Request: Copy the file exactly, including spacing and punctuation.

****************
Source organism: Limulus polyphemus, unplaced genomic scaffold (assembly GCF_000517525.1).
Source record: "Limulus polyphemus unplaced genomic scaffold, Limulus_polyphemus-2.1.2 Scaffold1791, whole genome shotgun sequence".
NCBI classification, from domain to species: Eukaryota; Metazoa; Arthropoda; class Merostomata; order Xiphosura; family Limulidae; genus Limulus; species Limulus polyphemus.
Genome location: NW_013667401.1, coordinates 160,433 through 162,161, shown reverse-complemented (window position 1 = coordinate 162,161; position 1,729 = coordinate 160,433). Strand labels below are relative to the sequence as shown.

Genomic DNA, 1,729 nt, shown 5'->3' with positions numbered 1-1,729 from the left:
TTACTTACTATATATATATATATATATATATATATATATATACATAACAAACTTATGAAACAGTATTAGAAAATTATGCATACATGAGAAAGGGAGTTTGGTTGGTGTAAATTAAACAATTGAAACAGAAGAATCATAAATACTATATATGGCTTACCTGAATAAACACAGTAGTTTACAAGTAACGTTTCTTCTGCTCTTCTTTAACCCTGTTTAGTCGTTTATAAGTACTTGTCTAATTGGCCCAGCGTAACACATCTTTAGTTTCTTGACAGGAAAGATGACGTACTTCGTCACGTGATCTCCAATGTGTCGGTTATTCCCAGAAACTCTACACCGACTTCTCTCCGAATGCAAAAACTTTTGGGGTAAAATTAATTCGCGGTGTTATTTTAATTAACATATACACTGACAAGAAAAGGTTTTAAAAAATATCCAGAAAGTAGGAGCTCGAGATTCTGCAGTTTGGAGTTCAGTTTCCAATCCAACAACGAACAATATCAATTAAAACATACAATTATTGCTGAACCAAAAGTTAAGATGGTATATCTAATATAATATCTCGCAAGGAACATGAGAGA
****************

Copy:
Source organism: Limulus polyphemus, unplaced genomic scaffold (assembly GCF_000517525.1).
Source record: "Limulus polyphemus unplaced genomic scaffold, Limulus_polyphemus-2.1.2 Scaffold1791, whole genome shotgun sequence".
NCBI classification, from domain to species: Eukaryota; Metazoa; Arthropoda; class Merostomata; order Xiphosura; family Limulidae; genus Limulus; species Limulus polyphemus.
Genome location: NW_013667401.1, coordinates 160,433 through 162,161, shown reverse-complemented (window position 1 = coordinate 162,161; position 1,729 = coordinate 160,433). Strand labels below are relative to the sequence as shown.

Genomic DNA, 1,729 nt, shown 5'->3' with positions numbered 1-1,729 from the left:
TTACTTACTATATATATATATATATATATATATATATATATACATAACAAACTTATGAAACAGTATTAGAAAATTATGCATACATGAGAAAGGGAGTTTGGTTGGTGTAAATTAAACAATTGAAACAGAAGAATCATAAATACTATATATGGCTTACCTGAATAAACACAGTAGTTTACAAGTAACGTTTCTTCTGCTCTTCTTTAACCCTGTTTAGTCGTTTATAAGTACTTGTCTAATTGGCCCAGCGTAACACATCTTTAGTTTCTTGACAGGAAAGATGACGTACTTCGTCACGTGATCTCCAATGTGTCGGTTATTCCCAGAAACTCTACACCGACTTCTCTCCGAATGCAAAAACTTTTGGGGTAAAATTAATTCGCGGTGTTATTTTAATTAACATATACACTGACAAGAAAAGGTTTTAAAAAATATCCAGAAAGTAGGAGCTCGAGATTCTGCAGTTTGGAGTTCAGTTTCCAATCCAACAACGAACAATATCAATTAAAACATACAATTATTGCTGAACCAAAAGTTAAGATGGTATATCTAATATAATATCTCGCAAGGAACATGAGAGA